Traffic accident in Udupi  Traffic accident in Udupi on Saturday 17 June, note fire extinguisher near front wheel.


Udupi Panorama from Kediyoor Hotel  Udupi panorama from Hotel Kediyoor

Who let faculty have knives?  Setting up table  camera setup  Set up  Setting up in building near Sri Krishna Temple. Who let faculty use knives?

Prasanna, Guru, and Ramanatha Acharya  Prasanna Rajanna, Guru Sri Bannanje Govinda Acharya, and Ramanatha Acharya with the Sarvamoola Granthas

Guru's House  Home of Guru Reverend Sri Bannanje Govindacharya in Udupi, where we did most of the imaging.

Conference  Conference at home of the Guru (seated); standing, left to right: Dale Stewart, Tejasvi Das, P.R. Mukund, Prasanna Rajanna, Ajay Pasupuleti.

Guru and Ramanatha Acharya  Guru and Ramanatha checking the manuscript before rebinding

Guru's Study, with Dale Stewart  with Keith in Guru's Study  in the Guru's study, with Dale Stewart and with Keith

Count the imagers  more cooks  How many imagers, scholars, and visitors does it take to turn on a digital camera?


Breakfast at Guru's House  Breakfast at Guru's House  Breakfast at Guru's House  kudos to the cook breakfast  Yum, yum  Breakfast at Guru's House. Each meal was prepared fresh by his daughter-in-law. We cleaned our plates; the food was WONDERFUL...


panorama of Guru's garden  Panorama of garden from balcony of Guru's study (a nice place to work!)

Electrical grounding fixed, and on a Sunday!  Electrical grounding problem diagnosed and fixed by local electrician in less than two hours, and on a Sunday! The universal power strip is being used to distribute the new grounded current from the plug on the left. The power strip's own plug is now "hot" and is taped for "safety." Though it worked perfectly well, OSHA would never allow this back home!



Ajay and manuscript, with Dale and Keith  Ajay and manuscript, with Dale and Keith

Ajay moving the platen during imaging  Ajay moving the manuscript by hand through 12 imaging positions. He did this for about 770 sides of leaves over five days, while standing the entire time.

Keith and Ramanatha identify a fragment from the images  Keith and Ramanatha Acharya use the images to identify the source of a fragment as from leaf 096.

Historical Jigsaw Puzzle  imaging fragments  Historical Jigsaw Puzzle, the last fragments

temple near Paajaka  view near Paajaka  near Paajaka 3    monkeys near Paajaka  Monkeys near Paajaka  Film crew  Trip to Pajaka matha with film crew, note the monkeys!

Arabian Sea from Udupi Beach  Arabian Sea from Beach at Malpe near Udupi

Construction Traffic Jam  Close quarters in traffic, we are moving right to left!  Friendly motorcyclists in traffic jam  Construction traffic delay during the drive back to Bangalore (just like summer in Rochester!). During the delay, traffic was stopped in very close quarters for several minutes in both directions. Being westerners, we were objects of friendly curiosity from all sides. During the wait, Dale connected with two motorcyclists travelling in the opposite direction who were stuck right next to our van. She took their photo and showed it to them on the camera's viewscreen, with smiles all around. The cycle driver returned the favor by pulling out his cell phone and taking her picture right back.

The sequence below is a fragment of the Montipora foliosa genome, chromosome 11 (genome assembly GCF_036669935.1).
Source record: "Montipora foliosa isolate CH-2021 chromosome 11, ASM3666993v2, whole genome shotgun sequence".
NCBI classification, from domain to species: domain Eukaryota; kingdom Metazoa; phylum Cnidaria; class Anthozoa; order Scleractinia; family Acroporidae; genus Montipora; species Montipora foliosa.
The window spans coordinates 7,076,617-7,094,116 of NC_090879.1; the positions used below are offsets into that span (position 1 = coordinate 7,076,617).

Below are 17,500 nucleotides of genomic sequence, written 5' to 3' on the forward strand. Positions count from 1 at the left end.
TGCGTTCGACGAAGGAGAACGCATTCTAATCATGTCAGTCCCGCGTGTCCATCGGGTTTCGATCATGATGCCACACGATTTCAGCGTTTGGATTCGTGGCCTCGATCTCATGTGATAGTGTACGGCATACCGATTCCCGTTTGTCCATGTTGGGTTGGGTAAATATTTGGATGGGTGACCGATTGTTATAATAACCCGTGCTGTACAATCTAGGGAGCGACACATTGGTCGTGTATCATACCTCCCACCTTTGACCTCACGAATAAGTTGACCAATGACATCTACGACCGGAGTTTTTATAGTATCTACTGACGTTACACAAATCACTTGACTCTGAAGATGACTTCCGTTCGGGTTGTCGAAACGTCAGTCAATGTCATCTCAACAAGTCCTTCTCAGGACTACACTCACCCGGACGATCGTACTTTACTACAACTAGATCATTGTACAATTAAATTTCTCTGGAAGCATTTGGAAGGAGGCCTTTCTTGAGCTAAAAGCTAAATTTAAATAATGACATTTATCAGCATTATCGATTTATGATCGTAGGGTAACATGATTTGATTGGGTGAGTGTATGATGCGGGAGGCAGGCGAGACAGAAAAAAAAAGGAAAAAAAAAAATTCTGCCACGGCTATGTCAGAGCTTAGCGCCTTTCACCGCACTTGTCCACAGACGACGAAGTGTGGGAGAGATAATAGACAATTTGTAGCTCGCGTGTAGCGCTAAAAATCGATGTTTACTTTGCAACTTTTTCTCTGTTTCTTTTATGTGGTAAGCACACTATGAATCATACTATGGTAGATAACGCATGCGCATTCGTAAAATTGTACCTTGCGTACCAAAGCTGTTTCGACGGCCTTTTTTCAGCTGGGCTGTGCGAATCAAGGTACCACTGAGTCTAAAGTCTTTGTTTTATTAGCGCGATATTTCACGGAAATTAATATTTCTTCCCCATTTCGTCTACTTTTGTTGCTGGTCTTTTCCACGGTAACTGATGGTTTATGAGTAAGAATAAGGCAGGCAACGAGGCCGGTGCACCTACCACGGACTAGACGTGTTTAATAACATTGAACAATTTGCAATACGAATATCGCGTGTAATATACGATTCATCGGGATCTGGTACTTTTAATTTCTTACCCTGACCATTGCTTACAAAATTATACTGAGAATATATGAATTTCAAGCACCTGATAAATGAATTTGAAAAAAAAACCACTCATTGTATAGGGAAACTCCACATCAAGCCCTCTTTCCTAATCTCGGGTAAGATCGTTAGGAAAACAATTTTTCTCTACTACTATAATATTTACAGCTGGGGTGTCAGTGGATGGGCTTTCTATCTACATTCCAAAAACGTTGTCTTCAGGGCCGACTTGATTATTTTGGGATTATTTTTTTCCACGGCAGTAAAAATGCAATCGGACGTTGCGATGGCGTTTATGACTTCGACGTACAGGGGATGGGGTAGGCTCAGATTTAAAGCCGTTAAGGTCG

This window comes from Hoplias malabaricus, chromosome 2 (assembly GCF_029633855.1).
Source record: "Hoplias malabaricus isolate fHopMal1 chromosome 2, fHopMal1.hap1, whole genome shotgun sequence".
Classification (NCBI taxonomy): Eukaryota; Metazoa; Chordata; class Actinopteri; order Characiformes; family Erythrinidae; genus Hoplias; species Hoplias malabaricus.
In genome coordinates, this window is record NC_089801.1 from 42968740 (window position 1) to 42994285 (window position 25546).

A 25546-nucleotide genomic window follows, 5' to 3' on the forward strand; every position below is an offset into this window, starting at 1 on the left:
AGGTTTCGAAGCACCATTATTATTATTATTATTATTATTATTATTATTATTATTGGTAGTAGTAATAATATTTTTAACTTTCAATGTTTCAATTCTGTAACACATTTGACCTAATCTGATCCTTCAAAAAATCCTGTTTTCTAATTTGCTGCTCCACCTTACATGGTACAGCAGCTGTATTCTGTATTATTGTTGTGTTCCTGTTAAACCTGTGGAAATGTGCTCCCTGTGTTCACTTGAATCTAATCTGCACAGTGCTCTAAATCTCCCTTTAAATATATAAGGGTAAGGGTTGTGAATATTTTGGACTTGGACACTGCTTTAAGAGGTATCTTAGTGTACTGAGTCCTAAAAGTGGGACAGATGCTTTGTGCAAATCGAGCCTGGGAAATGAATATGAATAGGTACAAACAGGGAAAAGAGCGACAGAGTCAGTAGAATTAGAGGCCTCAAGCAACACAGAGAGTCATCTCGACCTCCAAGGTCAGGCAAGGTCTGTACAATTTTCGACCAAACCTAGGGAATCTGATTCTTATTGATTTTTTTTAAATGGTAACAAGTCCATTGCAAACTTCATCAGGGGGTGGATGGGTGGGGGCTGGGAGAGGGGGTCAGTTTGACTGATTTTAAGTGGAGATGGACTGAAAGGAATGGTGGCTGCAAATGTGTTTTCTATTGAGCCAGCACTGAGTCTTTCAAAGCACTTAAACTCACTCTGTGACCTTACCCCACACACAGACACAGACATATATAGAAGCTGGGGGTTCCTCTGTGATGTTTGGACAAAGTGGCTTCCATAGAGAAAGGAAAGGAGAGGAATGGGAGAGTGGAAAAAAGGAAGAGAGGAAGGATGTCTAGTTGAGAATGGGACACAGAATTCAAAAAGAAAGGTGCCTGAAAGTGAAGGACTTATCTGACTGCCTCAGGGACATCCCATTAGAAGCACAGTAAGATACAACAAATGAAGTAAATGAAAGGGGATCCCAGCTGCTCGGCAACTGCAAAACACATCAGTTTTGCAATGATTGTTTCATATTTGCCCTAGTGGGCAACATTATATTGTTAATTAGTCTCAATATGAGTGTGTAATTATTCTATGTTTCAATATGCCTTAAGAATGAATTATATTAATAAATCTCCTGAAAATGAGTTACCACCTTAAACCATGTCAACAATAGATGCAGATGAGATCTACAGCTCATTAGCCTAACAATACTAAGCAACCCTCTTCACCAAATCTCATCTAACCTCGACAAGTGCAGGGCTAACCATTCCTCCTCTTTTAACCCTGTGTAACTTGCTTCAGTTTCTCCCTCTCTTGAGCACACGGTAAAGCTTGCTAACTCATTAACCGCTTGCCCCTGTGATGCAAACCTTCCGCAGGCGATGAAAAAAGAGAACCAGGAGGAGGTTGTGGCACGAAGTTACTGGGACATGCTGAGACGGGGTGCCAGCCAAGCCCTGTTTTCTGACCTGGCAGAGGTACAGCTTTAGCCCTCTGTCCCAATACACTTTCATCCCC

leaf 056 stitched  leaf 056 (back side) stitched before image processing (click for full-sized image)

leaf 056 stitched  leaf 056 (back) stitched after image processing (click for full-sized image)

Stitched processed 056b  leaf 056 (back side) stitched after second pass of image processing (click for full-sized image)





 Previous Work on other Manuscripts

Temple Scroll:
The Temple Scroll was discovered in 1947 in Cave 11 near Qumran. It is the longest of the Dead Sea Scrolls -- originally 28' long in 67 columns. We processed color transparencies of images taken by Bruce and Ken Zuckerman. We projected the 3-D color data at each pixel (i.e., the RGB gray values) to an opponent color space (luminance, red-green, and blue-yellow) From these images, we have been able to distinguish 18 characters that had not been recognized previously by Biblical scholars.Our efforts to clarify the so-called Temple Scroll were reported in an article "Imaging the Dead Sea Scrolls" in Optics and Photonics News, 8(8), pp. 30-34, August 1997.  This article was awarded the Archie Mahan Prize for the best paper published in in OPN that year.



Khaboris CodexKhaburis p.008

The Khaboris Codex is the oldest known copy of the New Testament written in the original Aramaic, dating from the 10th century. We worked with Michael Ryce to image the manuscript and develop a public website where the images would be available for scholarly study. A webpage with the pages of the manuscript is available at http://www.cis.rit.edu/~rlepci/khaboris.html.


Colophon from a Siddur from Florence, Italy:   Florentine siddur

We have collaborated with Evelyn Cohen from the Jewish Theological Seminary of America to reveal the writing on the Colophon (which is a page of dedication from the scribe to the patron) of a Hebrew Siddur copied in Florence, Italy. Evelyn published a paper on the significance of this work, Gallico's Identity Exposed: Revealing an Erased Colophon from a Renaissance Prayer Book, Ars Judaicapp. 85-90, 2005.

A short summary of this work is available as a PDF document.